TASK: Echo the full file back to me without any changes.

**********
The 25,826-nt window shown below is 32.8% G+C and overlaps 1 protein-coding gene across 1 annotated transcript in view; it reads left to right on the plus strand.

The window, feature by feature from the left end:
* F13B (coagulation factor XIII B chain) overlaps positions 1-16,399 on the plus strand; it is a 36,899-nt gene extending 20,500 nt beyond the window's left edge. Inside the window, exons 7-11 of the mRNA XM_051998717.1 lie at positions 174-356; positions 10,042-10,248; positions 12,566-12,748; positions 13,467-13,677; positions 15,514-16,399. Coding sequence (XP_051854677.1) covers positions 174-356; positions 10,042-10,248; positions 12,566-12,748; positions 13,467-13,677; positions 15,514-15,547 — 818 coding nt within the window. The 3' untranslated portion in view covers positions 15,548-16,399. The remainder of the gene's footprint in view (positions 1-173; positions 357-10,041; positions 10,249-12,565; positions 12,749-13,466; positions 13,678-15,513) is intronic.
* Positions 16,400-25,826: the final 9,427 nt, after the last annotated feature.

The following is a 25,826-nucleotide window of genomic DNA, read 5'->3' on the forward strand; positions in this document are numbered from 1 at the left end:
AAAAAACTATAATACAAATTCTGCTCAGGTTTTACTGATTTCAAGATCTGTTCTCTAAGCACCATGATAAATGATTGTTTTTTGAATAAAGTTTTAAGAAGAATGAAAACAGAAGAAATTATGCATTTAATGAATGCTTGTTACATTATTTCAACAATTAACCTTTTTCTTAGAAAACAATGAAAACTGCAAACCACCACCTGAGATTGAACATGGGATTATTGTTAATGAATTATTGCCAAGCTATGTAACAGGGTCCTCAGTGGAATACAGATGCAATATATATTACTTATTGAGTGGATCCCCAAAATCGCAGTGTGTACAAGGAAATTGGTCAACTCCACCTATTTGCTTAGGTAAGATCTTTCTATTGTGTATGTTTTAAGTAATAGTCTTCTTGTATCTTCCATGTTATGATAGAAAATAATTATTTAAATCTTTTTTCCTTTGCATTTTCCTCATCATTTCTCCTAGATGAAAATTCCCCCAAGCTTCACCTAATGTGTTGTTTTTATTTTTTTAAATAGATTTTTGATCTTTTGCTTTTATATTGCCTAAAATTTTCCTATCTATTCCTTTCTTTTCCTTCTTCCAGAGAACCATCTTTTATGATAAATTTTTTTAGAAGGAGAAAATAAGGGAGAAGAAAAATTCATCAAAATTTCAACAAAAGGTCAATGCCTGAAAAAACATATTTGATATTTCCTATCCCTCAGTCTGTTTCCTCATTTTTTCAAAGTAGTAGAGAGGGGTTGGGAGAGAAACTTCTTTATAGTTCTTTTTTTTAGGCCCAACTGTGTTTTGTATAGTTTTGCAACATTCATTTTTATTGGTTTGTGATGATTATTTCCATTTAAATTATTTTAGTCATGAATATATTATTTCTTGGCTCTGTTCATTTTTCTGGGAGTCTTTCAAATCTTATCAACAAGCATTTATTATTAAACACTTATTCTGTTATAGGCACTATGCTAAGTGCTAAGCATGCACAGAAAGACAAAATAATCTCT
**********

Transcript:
The 25,826-nt window shown below is 32.8% G+C and overlaps 1 protein-coding gene across 1 annotated transcript in view; it reads left to right on the plus strand.

The window, feature by feature from the left end:
* F13B (coagulation factor XIII B chain) overlaps positions 1-16,399 on the plus strand; it is a 36,899-nt gene extending 20,500 nt beyond the window's left edge. Inside the window, exons 7-11 of the mRNA XM_051998717.1 lie at positions 174-356; positions 10,042-10,248; positions 12,566-12,748; positions 13,467-13,677; positions 15,514-16,399. Coding sequence (XP_051854677.1) covers positions 174-356; positions 10,042-10,248; positions 12,566-12,748; positions 13,467-13,677; positions 15,514-15,547 — 818 coding nt within the window. The 3' untranslated portion in view covers positions 15,548-16,399. The remainder of the gene's footprint in view (positions 1-173; positions 357-10,041; positions 10,249-12,565; positions 12,749-13,466; positions 13,678-15,513) is intronic.
* Positions 16,400-25,826: the final 9,427 nt, after the last annotated feature.

The following is a 25,826-nucleotide window of genomic DNA, read 5'->3' on the forward strand; positions in this document are numbered from 1 at the left end:
AAAAAACTATAATACAAATTCTGCTCAGGTTTTACTGATTTCAAGATCTGTTCTCTAAGCACCATGATAAATGATTGTTTTTTGAATAAAGTTTTAAGAAGAATGAAAACAGAAGAAATTATGCATTTAATGAATGCTTGTTACATTATTTCAACAATTAACCTTTTTCTTAGAAAACAATGAAAACTGCAAACCACCACCTGAGATTGAACATGGGATTATTGTTAATGAATTATTGCCAAGCTATGTAACAGGGTCCTCAGTGGAATACAGATGCAATATATATTACTTATTGAGTGGATCCCCAAAATCGCAGTGTGTACAAGGAAATTGGTCAACTCCACCTATTTGCTTAGGTAAGATCTTTCTATTGTGTATGTTTTAAGTAATAGTCTTCTTGTATCTTCCATGTTATGATAGAAAATAATTATTTAAATCTTTTTTCCTTTGCATTTTCCTCATCATTTCTCCTAGATGAAAATTCCCCCAAGCTTCACCTAATGTGTTGTTTTTATTTTTTTAAATAGATTTTTGATCTTTTGCTTTTATATTGCCTAAAATTTTCCTATCTATTCCTTTCTTTTCCTTCTTCCAGAGAACCATCTTTTATGATAAATTTTTTTAGAAGGAGAAAATAAGGGAGAAGAAAAATTCATCAAAATTTCAACAAAAGGTCAATGCCTGAAAAAACATATTTGATATTTCCTATCCCTCAGTCTGTTTCCTCATTTTTTCAAAGTAGTAGAGAGGGGTTGGGAGAGAAACTTCTTTATAGTTCTTTTTTTTAGGCCCAACTGTGTTTTGTATAGTTTTGCAACATTCATTTTTATTGGTTTGTGATGATTATTTCCATTTAAATTATTTTAGTCATGAATATATTATTTCTTGGCTCTGTTCATTTTTCTGGGAGTCTTTCAAATCTTATCAACAAGCATTTATTATTAAACACTTATTCTGTTATAGGCACTATGCTAAGTGCTAAGCATGCACAGAAAGACAAAATAATCTCT